The AOD Media Watch Reference group includes:
- Paul Aiken, Evaluation and Advocacy Team Leader, UnitingCare ReGen
- Dr Monica Barratt, Research Fellow at the Drug Policy Modelling Program, UNSW
- Dr Stephen Bright, Senior Lecturer of Addiction at Edith Cowan University & Adjunct Research Fellow at the National Drug Research Institute, Curtin University
- Associate Professor David Caldicott, Emergency Department Consultant, Calvary Hospital, ACT
- Greg Denham, Australian Representative for Law Enforcement Against Prohibition
- Jenny Valentish, Freelance journalist
- Matt Noffs, CEO of The Ted Noffs Foundation, NSW
- Michael Miller & Tony Trimingham, Family Drug Support
- Professor Nicole Lee, Director of 360Edge & Adjunct Profressor at the National Drug Research Institute, Curtin University
- Dr James Martin, Senior Lecturer in Criminology at Macquarie University
- David Taylor, Media Consultant
- Stephanie Tzanetis, Dancewize coordinator, Harm Reduction Victoria
- Gino Vumbaca, President of Harm Reduction Australia
- Dr Alex Wodak, President of the Australian Drug Law Reform Foundation
- Dr Martin Williams, President of Psychedelic Research In Science & Medicine
Alcohol and Other Drug (AOD) Media Watch is based on the same premise as the ABC show Media Watch. It aims to highlight poor examples of journalism regarding AOD-related issues in the hope that we can assist journalists to report more objectively using science and evidence rather than perpetuating myths, opinions and moral panic. Research has found moral panics in the media can actually be detrimental. Moral panics in the media can actually be detrimental by counter-intuitively leading to increased drug use since it increases the perception that more people are using the drug than actually are. It has also been found to found that moral panics reduce the degree to which some people believe that the drug being reported on is harmful. It also reduces the credibility of AOD information in the media.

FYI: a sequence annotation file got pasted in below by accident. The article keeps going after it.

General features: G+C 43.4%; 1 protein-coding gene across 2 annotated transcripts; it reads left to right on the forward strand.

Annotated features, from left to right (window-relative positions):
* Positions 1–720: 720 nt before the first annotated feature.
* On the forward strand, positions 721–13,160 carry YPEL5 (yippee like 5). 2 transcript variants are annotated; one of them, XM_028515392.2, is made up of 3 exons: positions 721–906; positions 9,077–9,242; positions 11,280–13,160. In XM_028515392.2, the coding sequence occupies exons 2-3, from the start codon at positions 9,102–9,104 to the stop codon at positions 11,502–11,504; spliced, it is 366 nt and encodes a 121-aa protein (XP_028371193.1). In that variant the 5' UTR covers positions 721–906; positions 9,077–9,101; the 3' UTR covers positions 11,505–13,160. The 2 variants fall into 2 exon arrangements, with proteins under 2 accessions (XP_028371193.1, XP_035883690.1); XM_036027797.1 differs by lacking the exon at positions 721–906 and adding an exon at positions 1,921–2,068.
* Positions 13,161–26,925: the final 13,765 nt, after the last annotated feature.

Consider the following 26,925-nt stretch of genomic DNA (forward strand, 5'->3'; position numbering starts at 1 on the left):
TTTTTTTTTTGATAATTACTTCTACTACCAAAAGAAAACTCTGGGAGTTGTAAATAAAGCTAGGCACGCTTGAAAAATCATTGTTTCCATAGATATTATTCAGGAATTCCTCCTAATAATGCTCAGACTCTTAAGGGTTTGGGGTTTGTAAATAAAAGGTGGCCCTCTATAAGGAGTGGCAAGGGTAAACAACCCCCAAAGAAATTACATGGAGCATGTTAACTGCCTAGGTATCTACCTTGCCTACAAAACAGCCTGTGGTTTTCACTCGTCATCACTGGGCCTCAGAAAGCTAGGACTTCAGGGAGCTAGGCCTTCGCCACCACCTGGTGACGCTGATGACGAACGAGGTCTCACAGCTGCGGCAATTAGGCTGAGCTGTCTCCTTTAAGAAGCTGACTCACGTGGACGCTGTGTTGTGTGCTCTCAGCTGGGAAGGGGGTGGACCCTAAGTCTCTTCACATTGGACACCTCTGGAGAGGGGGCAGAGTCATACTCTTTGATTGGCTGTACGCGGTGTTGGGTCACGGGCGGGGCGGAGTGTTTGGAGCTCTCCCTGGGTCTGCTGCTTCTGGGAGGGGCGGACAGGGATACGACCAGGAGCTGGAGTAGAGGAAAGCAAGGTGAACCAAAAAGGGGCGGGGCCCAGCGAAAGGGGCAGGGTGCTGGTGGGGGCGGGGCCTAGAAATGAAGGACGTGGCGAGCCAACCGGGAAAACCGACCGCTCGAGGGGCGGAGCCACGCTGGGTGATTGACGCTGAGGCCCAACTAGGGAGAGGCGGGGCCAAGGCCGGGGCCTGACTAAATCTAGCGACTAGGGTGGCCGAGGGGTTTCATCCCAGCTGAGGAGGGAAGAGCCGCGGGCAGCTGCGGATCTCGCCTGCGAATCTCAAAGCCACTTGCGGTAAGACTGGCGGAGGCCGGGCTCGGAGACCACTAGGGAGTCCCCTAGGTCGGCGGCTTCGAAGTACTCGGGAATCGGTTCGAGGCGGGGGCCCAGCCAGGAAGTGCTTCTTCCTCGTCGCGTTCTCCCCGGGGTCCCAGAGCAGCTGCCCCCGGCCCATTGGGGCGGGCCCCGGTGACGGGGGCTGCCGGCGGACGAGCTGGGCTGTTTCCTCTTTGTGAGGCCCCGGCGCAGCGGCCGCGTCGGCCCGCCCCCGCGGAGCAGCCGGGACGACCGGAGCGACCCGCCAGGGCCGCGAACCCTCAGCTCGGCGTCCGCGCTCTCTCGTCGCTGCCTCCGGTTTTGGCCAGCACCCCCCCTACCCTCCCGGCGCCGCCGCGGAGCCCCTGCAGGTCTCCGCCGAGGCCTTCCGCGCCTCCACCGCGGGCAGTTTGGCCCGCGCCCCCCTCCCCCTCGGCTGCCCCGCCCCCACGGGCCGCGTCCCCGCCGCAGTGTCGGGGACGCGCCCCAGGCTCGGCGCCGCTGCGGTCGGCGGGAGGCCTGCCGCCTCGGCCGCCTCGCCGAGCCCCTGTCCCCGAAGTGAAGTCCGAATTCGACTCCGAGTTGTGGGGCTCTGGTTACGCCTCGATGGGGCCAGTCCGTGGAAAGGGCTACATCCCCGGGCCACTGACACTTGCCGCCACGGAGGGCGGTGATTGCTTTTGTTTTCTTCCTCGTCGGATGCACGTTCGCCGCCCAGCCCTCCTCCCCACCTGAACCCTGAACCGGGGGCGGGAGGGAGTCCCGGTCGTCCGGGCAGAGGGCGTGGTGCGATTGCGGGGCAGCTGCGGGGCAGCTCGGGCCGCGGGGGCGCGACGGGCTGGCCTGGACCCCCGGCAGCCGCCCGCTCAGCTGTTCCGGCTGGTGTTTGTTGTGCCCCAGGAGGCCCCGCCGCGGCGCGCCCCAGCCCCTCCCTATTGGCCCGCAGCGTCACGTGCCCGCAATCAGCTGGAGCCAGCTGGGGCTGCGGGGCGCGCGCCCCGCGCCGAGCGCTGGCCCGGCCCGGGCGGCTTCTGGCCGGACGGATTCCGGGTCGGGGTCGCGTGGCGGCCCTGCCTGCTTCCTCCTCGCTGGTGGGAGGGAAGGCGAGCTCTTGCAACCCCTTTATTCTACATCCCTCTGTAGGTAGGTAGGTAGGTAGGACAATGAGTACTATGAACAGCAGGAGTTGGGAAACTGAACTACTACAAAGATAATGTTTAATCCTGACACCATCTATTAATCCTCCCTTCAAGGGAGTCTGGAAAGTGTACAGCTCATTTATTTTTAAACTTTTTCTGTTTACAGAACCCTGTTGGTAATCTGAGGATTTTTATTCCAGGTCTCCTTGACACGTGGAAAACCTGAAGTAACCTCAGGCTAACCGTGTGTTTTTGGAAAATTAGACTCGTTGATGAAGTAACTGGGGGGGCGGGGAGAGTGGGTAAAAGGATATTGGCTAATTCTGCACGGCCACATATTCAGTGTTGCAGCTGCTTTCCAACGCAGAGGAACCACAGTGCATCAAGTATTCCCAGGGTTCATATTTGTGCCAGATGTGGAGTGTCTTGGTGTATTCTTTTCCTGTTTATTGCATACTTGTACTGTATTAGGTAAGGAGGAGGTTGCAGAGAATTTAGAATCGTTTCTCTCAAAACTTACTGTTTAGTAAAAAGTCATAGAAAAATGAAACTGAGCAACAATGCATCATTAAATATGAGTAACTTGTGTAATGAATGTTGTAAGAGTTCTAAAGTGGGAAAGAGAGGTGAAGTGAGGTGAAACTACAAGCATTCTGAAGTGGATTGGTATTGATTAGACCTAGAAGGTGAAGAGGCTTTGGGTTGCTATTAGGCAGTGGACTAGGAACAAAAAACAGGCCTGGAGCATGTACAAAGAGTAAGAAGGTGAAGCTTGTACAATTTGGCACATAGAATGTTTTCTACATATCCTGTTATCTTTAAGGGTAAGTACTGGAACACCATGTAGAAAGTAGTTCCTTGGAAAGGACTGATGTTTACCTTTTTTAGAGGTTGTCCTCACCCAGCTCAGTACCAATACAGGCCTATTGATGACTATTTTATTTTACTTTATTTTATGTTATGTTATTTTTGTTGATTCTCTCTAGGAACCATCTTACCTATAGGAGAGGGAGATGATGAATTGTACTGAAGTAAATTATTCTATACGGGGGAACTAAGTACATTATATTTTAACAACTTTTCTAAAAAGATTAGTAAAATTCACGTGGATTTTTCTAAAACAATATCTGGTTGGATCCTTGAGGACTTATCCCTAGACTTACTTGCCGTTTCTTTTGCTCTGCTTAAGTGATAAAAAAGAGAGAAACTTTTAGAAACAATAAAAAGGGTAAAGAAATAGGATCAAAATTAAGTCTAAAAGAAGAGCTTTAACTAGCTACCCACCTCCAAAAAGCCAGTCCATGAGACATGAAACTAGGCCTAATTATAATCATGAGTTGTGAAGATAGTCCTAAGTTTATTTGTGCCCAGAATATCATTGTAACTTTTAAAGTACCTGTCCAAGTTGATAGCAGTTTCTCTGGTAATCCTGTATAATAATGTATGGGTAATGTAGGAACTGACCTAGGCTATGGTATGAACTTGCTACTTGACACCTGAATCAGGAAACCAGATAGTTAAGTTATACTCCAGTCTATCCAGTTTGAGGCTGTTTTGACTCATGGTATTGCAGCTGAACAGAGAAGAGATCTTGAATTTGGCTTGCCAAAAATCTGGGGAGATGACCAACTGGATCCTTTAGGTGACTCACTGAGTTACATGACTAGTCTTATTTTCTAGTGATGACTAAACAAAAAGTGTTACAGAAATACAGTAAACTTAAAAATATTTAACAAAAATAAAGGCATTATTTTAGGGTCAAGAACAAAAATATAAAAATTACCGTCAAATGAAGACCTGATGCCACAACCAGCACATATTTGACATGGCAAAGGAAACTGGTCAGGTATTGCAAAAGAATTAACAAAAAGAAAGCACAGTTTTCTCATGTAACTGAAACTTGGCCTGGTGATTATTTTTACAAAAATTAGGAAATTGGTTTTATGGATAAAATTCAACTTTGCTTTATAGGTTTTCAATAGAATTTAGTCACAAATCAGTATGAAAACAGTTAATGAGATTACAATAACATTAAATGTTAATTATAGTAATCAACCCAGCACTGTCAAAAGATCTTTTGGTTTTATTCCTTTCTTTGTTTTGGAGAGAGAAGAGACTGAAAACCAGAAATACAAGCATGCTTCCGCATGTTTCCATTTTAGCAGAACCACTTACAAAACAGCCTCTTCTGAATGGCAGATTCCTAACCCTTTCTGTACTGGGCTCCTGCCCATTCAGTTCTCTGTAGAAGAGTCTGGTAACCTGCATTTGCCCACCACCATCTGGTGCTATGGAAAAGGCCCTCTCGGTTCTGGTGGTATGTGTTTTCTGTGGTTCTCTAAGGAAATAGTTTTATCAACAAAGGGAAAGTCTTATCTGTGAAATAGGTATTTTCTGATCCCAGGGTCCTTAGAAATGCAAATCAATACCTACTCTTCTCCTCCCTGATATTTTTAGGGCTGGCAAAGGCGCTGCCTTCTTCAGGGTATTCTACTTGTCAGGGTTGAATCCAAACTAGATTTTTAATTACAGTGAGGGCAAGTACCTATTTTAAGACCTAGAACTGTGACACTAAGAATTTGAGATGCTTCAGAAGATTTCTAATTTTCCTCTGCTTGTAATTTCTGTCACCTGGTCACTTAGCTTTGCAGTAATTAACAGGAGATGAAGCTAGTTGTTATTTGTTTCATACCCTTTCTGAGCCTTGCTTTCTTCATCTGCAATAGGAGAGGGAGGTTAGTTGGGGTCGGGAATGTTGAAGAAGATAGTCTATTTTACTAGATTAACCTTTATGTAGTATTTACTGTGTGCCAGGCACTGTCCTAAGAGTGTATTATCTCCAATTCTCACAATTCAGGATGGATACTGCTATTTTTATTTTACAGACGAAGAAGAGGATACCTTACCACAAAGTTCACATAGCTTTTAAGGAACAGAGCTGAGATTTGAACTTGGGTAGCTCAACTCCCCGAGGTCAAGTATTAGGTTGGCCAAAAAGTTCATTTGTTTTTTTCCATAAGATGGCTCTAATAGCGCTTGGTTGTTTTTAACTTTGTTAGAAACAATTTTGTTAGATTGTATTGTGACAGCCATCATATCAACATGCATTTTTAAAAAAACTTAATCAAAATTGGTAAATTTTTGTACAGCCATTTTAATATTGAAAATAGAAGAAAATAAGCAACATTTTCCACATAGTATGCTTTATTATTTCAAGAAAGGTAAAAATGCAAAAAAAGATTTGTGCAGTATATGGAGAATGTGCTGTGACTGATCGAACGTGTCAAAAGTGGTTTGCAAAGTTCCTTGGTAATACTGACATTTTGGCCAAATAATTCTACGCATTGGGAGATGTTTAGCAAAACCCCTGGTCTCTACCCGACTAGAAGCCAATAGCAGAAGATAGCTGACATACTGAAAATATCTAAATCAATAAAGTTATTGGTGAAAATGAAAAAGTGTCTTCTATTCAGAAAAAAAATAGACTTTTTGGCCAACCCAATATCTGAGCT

Further, poor reporting on Alcohol and Other Drug (AOD) issues can perpetuate already entrenched stigma about people who use certain drugs. Such stigma not only limits people accessing healthcare services, but by internalising this stigma, people who use drugs are more likely to feel marginalised from society which can exacerbate their use of drugs and contribute to addiction.
We hope that members of the public, people working in the Alcohol and Other Drug (AOD) field and journalists alike will utilise the expertise of the AOD Media Watch reference group to assist in deconstructing poor media coverage of AOD-related events.
If you spot a story that you believe contains misinformation or perpetuates the stigma of people who use drugs, then please submit the story to AOD media watch.
We hope to establish an annual awards that will be conferred at an AGM of a state peak body for Alcohol and Other Drugs (AODs). One will recognise excellence in reporting of an AOD issue, while the other will highlight the worst example of AOD reporting for the year.
Guidelines for Authors of AOD Media Watch
The aim of AOD Media Watch is to encourage balanced and evidence-based media coverage of Alcohol & Other Drug (AOD)-related issues. For this to be effective, the authors of AOD Media Watch need to both engage the community in the reporting of AOD-related issues and also enhance the integrity of journalistic coverage of these issues. This requires the author to tread a fine line between being a little edgy, possibly using intelligent humour to engage the community, while not personally attacking journalists – it is important that authors are respectful to the journalist and focus on the content of their work. Similarly, AOD Media Watch is not aligned with any political party so articles should be bi-partisan, focusing on correcting misinformation, highlighting how the journalist could have presented the information in a way that would be less stigmatising, or how the piece could have effects that unintentionally increase harm to the community. In doing so, it is important that the reasons for suggested amendments to an inaccurate or unsatisfactory post should be supported by evidence. In this way, we are providing journalists with constructive feedback. Articles should be between 400 and 1000 words in length and written in a way that a lay person could understand. They should have a key thesis that is adhered to throughout the article. All submissions to AOD Media Watch will be reviewed by at least two of the reference group prior to publication of the site.
Our proud supporters
Disclaimer: These organisations support the AOD Media Watch project in principle, but do not necessarily endorse the options expressed by on the site.